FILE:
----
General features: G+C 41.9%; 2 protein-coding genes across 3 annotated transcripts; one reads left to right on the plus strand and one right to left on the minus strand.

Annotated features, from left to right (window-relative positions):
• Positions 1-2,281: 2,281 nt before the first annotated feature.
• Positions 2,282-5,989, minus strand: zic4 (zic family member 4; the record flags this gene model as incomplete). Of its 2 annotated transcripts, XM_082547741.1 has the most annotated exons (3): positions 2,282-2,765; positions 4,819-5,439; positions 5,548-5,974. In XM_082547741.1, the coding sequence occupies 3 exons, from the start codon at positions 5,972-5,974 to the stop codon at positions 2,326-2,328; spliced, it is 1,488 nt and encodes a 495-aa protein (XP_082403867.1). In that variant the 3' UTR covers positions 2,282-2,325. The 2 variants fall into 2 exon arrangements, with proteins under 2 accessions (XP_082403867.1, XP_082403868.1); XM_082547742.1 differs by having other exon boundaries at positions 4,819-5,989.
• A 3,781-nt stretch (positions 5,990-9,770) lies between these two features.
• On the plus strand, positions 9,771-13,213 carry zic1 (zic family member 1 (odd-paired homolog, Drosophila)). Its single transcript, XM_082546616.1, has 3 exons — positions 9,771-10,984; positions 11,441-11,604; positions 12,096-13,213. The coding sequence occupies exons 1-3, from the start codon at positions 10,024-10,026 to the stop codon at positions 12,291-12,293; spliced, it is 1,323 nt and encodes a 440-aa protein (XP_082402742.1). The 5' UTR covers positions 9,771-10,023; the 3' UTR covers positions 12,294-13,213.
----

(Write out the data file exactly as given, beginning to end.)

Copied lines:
General features: G+C 41.9%; 2 protein-coding genes across 3 annotated transcripts; one reads left to right on the plus strand and one right to left on the minus strand.

Annotated features, from left to right (window-relative positions):
• Positions 1-2,281: 2,281 nt before the first annotated feature.
• Positions 2,282-5,989, minus strand: zic4 (zic family member 4; the record flags this gene model as incomplete). Of its 2 annotated transcripts, XM_082547741.1 has the most annotated exons (3): positions 2,282-2,765; positions 4,819-5,439; positions 5,548-5,974. In XM_082547741.1, the coding sequence occupies 3 exons, from the start codon at positions 5,972-5,974 to the stop codon at positions 2,326-2,328; spliced, it is 1,488 nt and encodes a 495-aa protein (XP_082403867.1). In that variant the 3' UTR covers positions 2,282-2,325. The 2 variants fall into 2 exon arrangements, with proteins under 2 accessions (XP_082403867.1, XP_082403868.1); XM_082547742.1 differs by having other exon boundaries at positions 4,819-5,989.
• A 3,781-nt stretch (positions 5,990-9,770) lies between these two features.
• On the plus strand, positions 9,771-13,213 carry zic1 (zic family member 1 (odd-paired homolog, Drosophila)). Its single transcript, XM_082546616.1, has 3 exons — positions 9,771-10,984; positions 11,441-11,604; positions 12,096-13,213. The coding sequence occupies exons 1-3, from the start codon at positions 10,024-10,026 to the stop codon at positions 12,291-12,293; spliced, it is 1,323 nt and encodes a 440-aa protein (XP_082402742.1). The 5' UTR covers positions 9,771-10,023; the 3' UTR covers positions 12,294-13,213.